The Everlasting Reign of Rock ‘n Roll Overlords
A Classic Album Review
Say that you know someone who doesn’t like at least one Led Zeppelin song and I will call you a rotten liar. That absurdity would be half-possible only if the year was 1969, and most of the public was of the belief that the band had no dimension because of the supposed ‘lack’ of acoustic elements in their music. However, the year is not 1969, and Led Zeppelin have proven time and time again that they are a multi-faceted innovative group of rock and roll musicians who can not only command the ‘hardcore,’ but also the soft. Led Zeppelin III stands today as the mark of the beginning of widespread changed perceptions of the band.
Released in 1970, the record nearly overflows with acoustically based tracks. During this time of their meteoric rise to super-stardom, many critics were constantly on Led Zeppelin’s back for not releasing ‘enough’ acoustic music. However, just as the great Cameron Crowe pointed out one of his many interviews with the band, in an article titled The Durable Led Zeppelin, there were acoustic elements present on their very first record. Nonetheless, Led Zeppelin III did more than just satisfy the general-critic-world’s acoustic cravings, it was able to make the infamous Lester Bangs — who was certainly not the band’s biggest fan — confess that he liked, and maybe even loved, a song of theirs.
After all, who could resist “That’s The Way”? In a record review expected to bash the record, Bangs instead praised the softly haunting lines on this track, calling them “beautiful, and strangely enough — Zep.” Though I can understand Bangs’ love for this hypnotizing number, the song that hooked me on this record was Bron-Y-Aur Stomp. The visual elements present transport the listener to the golden breast cottage in Wales alongside the members of Led Zeppelin. Robert Plant’s depictions of country lanes, brick walls and blue-eyed-Merles light the fuse of a journey through the mind of what the picture that he is painting must look like. After viewing photographs of the cottage, it is overwhelmingly evident that what Plant describes is exactly what is found at the cottage in Wales (sans perhaps a blue-eyed-Merle or two).
The longest track on the record, “Since I’ve Been Loving You,” is arguably the most story-evoking, despite having few lyrical changes. As far as pivotal instrumental moments go, a rare moment of John Bonham’s toned-down drumming at just shy of the seven minute mark works seamlessly with Jimmy Page’s slow guitar — perhaps even overshadowing it at times.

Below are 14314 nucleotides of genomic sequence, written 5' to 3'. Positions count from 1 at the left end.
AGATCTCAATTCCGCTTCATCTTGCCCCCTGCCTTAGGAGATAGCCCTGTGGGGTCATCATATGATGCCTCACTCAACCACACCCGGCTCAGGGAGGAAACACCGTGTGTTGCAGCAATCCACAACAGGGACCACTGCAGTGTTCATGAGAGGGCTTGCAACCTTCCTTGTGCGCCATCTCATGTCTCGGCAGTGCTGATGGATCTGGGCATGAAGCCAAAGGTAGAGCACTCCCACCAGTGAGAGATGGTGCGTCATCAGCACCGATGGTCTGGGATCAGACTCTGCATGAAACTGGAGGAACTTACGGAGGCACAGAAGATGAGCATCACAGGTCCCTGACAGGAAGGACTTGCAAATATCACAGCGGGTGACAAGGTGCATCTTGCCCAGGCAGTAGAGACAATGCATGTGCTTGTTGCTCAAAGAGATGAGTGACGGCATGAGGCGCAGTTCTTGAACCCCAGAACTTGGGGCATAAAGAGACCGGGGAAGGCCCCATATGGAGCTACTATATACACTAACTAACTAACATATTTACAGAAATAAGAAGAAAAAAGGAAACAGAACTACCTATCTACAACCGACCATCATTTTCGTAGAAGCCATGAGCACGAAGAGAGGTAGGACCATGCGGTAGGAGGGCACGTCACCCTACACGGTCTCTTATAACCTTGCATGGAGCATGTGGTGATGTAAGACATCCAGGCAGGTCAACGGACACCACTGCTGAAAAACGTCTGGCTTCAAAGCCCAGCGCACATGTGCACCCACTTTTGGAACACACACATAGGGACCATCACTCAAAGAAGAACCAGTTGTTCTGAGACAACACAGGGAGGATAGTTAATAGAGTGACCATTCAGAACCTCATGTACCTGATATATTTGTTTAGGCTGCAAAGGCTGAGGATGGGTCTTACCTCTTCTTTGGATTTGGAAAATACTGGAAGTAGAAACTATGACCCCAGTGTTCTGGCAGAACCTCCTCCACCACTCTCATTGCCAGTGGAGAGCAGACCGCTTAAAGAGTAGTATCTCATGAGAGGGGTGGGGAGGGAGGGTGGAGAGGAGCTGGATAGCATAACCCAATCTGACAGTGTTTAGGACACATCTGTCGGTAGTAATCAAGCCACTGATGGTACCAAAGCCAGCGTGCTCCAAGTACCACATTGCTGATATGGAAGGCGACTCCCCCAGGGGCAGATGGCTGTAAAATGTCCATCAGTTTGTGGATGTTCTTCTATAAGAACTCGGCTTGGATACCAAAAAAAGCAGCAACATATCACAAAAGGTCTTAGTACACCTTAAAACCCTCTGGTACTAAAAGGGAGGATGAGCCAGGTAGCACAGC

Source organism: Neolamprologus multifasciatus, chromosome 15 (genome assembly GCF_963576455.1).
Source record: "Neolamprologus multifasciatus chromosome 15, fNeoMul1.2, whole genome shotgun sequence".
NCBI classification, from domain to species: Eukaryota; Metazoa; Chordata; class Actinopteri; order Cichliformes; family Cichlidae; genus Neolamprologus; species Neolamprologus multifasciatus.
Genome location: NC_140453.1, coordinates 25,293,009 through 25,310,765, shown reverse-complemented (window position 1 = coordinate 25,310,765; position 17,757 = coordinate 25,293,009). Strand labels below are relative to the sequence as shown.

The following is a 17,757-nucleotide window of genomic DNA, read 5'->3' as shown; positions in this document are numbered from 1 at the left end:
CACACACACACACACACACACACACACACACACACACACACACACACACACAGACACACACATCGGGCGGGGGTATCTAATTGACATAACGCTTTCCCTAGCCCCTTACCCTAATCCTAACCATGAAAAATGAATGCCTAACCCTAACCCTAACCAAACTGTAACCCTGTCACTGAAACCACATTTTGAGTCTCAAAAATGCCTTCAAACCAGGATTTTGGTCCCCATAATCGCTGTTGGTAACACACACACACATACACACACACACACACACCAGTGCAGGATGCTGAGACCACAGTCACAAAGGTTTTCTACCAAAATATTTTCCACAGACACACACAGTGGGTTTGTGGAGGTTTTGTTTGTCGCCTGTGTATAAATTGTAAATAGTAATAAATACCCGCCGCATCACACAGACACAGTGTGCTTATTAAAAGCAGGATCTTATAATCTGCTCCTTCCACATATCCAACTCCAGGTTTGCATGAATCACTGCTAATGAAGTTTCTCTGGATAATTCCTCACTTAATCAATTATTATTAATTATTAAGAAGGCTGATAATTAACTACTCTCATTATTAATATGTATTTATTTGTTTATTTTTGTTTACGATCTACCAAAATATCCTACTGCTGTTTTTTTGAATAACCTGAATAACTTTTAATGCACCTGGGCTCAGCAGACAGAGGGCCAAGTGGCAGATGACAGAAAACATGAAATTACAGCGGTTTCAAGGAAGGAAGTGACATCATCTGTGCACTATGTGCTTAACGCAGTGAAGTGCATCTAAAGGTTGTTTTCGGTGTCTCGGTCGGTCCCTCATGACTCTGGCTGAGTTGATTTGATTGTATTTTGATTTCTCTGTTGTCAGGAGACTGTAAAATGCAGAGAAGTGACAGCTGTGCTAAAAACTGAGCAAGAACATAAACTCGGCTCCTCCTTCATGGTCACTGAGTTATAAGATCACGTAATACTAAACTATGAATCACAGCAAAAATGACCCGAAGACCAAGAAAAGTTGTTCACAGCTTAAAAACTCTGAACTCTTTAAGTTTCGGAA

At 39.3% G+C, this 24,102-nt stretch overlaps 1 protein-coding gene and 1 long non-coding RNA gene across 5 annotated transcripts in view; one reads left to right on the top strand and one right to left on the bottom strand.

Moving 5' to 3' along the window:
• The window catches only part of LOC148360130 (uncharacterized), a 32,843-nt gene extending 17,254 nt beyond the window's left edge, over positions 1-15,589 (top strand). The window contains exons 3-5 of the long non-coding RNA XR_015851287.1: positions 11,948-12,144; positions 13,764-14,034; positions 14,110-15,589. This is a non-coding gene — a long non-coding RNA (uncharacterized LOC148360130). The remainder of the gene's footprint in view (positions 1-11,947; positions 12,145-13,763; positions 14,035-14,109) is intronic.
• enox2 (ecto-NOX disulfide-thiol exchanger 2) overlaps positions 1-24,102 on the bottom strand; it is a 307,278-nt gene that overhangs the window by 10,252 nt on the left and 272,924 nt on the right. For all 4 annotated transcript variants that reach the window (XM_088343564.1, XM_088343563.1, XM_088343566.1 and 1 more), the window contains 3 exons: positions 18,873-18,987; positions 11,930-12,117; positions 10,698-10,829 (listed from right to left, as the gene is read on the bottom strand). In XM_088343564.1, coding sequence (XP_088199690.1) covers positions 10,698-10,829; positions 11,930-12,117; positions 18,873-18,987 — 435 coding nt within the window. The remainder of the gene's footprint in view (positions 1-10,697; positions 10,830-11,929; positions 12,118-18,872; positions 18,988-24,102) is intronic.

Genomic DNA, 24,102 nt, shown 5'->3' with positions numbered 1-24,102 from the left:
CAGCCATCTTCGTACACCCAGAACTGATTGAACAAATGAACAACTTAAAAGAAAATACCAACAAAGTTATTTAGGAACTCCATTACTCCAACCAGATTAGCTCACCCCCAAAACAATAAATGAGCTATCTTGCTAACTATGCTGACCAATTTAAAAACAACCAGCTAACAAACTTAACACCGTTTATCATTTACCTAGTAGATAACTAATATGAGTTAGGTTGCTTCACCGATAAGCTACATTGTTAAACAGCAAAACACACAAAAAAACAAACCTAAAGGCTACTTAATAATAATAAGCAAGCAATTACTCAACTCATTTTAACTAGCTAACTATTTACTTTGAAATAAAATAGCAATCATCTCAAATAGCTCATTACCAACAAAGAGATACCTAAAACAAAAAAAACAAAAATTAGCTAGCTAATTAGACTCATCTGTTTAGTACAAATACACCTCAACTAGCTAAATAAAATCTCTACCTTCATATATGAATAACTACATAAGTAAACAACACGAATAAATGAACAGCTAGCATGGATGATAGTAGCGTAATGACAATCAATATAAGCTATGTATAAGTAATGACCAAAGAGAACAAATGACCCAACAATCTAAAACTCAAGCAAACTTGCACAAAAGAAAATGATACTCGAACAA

Clearly, there is no need for an explicit lyrical recollection of the pain Plant seems to be experiencing, as his vocal strains alone can make any listener recall exactly how it feels to not want to leave someone that you love, even when they are driving you absolutely mad.
Staying the acoustic version of the straight-and-narrow that the record boasts, the seventh track “Tangerine” is sandwiched between mine and Lester Bangs’ favorite moments. I cannot help but describe this track as having a regal, era-of-King-Arthur feel to it. Plant refers to his past lover as his ‘Queen’ while in a reminiscing fog where he depicts how his past relates to the present day, a time frame which Plant appropriately labels — ‘a thousand years between’. Oddly enough, “Tangerine” almost sounds more like a pre-battle song to me than “Immigrant Song” does. With this track, a lovesick young knight appears on the front-lines. While pathetically wallowing in the painful hours leading up to the impending war, he finally acknowledges that he has nothing more to lose — as he has already lost his one love — and without her: his once summer-day-world slips away, to gray. As with all music, however, the images evoked by this track are up to the listener’s unique imagination. All that can be said for absolute certain in regards to this record is that even now, nearly fifty years after its initial release — Led Zeppelin III is indisputably not a record to leave out on the tiles.
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